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Pere Merlier’s mill, one beautiful summer evening, was arranged for a grand fete. In the courtyard were three tables, placed end to end, which awaited the guests. Everyone knew that Francoise, Merlier’s daughter, was that night to be betrothed to Dominique, a young man who was accused of idleness but whom the fair sex for three leagues around gazed at with sparkling eyes, such a fine appearance had he.
Pere Merlier’s mill was pleasing to look upon. It stood exactly in the center of Rocreuse, where the highway made an elbow. The village had but one street, with two rows of huts, a row on each side of the road; but at the elbow meadows spread out, and huge trees which lined the banks of the Morelle covered the extremity of the valley with lordly shade. There was not, in all Lorraine, a corner of nature more adorable. To the right and to the left thick woods, centenarian forests, towered up from gentle slopes, filling the horizon with a sea of verdure, while toward the south the plain stretched away, of marvelous fertility, displaying as far as the eye could reach patches of ground divided by green hedges. But what constituted the special charm of Rocreuse was the coolness of that cut of verdure in the most sultry days of July and August. The Morelle descended from the forests of Gagny and seemed to have gathered the cold from the foliage beneath which it flowed for leagues; it brought with it the murmuring sounds, the icy and concentrated shade of the woods. And it was not the sole source of coolness: all sorts of flowing streams gurgled through the forest; at each step springs bubbled up; one felt, on following the narrow pathways, that there must exist subterranean lakes which pierced through beneath the moss and availed themselves of the smallest crevices at the feet of trees or between the rocks to burst forth in crystalline fountains. The whispering voices of these brooks were so numerous and so loud that they drowned the song of the bullfinches. It was like some enchanted park with cascades falling from every portion.
Below the meadows were damp. Gigantic chestnut trees cast dark shadows. On the borders of the meadows long hedges of poplars exhibited in lines their rustling branches. Two avenues of enormous plane trees stretched across the fields toward the ancient Chateau de Gagny, then a mass of ruins. In this constantly watered district the grass grew to an extraordinary height. It resembled a garden between two wooded hills, a natural garden, of which the meadows were the lawns, the giant trees marking the colossal flower beds. When the sun’s rays at noon poured straight downward the shadows assumed a bluish tint; scorched grass slept in the heat, while an icy shiver passed beneath the foliage.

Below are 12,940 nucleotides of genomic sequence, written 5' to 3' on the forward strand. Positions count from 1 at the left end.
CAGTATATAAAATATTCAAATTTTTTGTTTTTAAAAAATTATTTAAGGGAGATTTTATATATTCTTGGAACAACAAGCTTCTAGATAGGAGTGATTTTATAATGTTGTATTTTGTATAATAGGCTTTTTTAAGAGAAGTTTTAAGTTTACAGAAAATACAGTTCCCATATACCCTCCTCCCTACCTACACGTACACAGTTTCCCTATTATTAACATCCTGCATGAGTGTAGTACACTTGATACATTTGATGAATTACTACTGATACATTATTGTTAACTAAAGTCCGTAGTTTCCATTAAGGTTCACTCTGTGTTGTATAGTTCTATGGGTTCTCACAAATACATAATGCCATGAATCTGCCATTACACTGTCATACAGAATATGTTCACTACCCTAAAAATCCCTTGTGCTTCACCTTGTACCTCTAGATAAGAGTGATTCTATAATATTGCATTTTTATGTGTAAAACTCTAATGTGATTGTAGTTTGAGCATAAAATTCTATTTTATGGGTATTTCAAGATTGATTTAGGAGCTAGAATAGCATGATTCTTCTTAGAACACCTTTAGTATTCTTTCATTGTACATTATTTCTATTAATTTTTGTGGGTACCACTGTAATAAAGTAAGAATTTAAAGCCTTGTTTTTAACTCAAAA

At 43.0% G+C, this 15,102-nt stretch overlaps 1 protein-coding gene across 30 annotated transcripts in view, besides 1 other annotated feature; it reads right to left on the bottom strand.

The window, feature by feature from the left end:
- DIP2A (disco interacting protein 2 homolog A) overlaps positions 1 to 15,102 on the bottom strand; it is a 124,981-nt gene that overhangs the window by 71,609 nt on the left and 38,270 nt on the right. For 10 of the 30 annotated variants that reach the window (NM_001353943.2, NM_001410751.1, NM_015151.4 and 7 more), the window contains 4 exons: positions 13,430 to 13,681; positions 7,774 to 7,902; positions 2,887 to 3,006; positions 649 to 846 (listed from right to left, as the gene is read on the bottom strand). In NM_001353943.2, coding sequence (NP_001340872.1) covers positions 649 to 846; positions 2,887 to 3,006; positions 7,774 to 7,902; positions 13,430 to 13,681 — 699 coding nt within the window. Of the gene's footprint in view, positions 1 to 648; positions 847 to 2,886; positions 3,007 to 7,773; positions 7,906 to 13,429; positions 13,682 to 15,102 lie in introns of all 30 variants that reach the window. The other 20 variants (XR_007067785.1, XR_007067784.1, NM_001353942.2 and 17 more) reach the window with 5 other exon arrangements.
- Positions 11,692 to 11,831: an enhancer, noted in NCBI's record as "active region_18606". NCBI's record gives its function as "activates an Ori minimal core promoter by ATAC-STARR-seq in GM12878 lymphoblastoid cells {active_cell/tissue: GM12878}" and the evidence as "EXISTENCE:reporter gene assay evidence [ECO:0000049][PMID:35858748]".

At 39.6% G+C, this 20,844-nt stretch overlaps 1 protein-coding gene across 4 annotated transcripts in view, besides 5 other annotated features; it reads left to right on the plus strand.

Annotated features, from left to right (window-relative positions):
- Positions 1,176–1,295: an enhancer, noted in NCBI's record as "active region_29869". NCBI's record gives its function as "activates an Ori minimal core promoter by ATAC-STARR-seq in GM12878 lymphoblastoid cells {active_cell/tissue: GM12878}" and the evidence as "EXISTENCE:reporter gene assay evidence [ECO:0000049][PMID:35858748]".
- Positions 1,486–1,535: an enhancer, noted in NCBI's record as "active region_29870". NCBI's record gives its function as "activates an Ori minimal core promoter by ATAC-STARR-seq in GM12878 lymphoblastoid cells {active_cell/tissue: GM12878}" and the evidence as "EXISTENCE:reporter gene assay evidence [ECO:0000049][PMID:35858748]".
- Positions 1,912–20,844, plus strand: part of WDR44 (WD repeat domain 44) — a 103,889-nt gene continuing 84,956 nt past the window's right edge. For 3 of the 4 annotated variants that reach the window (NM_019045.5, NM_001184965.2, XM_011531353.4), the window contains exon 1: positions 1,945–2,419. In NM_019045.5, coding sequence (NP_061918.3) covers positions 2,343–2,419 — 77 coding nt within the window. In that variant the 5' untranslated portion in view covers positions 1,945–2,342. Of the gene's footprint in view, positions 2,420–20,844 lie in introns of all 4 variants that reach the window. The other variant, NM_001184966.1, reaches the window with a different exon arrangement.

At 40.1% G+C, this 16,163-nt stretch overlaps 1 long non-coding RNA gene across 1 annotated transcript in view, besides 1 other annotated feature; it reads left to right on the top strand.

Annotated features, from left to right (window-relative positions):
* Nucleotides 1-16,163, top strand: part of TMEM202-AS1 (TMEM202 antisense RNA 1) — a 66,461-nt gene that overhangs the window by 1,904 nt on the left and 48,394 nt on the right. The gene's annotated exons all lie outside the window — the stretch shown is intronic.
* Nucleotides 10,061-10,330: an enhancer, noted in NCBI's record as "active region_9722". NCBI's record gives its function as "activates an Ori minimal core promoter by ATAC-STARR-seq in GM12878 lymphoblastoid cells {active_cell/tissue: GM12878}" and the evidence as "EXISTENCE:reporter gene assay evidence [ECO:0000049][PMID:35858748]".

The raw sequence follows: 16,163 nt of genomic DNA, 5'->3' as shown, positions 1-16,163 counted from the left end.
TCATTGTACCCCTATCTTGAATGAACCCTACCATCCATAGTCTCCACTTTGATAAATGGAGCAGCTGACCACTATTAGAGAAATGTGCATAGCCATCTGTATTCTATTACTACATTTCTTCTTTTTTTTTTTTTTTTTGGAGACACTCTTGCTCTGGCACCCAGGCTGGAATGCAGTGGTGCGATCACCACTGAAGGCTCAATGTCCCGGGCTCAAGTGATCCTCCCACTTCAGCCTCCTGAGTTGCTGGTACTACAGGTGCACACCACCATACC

And there it was that Pere Merlier’s mill enlivened with its ticktack a corner of wild verdure. The structure, built of plaster and planks, seemed as old as the world. It dipped partially in the Morelle, which rounded at that point into a transparent basin. A sluice had been made, and the water fell from a height of several meters upon the mill wheel, which cracked as it turned, with the asthmatic cough of a faithful servant grown old in the house. When Pere Merlier was advised to change it he shook his head, saying that a new wheel would be lazier and would not so well understand the work, and he mended the old one with whatever he could put his hands on: cask staves, rusty iron, zinc and lead. The wheel appeared gayer than ever for it, with its profile grown odd, all plumed with grass and moss. When the water beat upon it with its silvery flood it was covered with pearls; its strange carcass wore a sparkling attire of necklaces of mother-of-pearl.
The part of the mill which dipped in the Morelle had the air of a barbaric arch stranded there. A full half of the structure was built on piles. The water flowed beneath the floor, and deep places were there, renowned throughout the district for the enormous eels and crayfish caught in them. Below the fall the basin was as clear as a mirror, and when the wheel did not cover it with foam schools of huge fish could be seen swimming with the slowness of a squadron. Broken steps led down to the river near a stake to which a boat was moored. A wooden gallery passed above the wheel. Windows opened, pierced irregularly. It was a pell-mell of corners, of little walls, of constructions added too late, of beams and of roofs, which gave the mill the aspect of an old, dismantled citadel. But ivy had grown; all sorts of clinging plants stopped the too-wide chinks and threw a green cloak over the ancient building. The young ladies who passed by sketched Pere Merlier’s mill in their albums.
On the side facing the highway the structure was more solid. A stone gateway opened upon the wide courtyard, which was bordered to the right and to the left by sheds and stables. Beside a well an immense elm covered half the courtyard with its shadow. In the background the building displayed the four windows of its second story, surmounted by a pigeon house. Pere Merlier’s sole vanity was to have this front plastered every ten years. It had just received a new coating and dazzled the village when the sun shone on it at noon.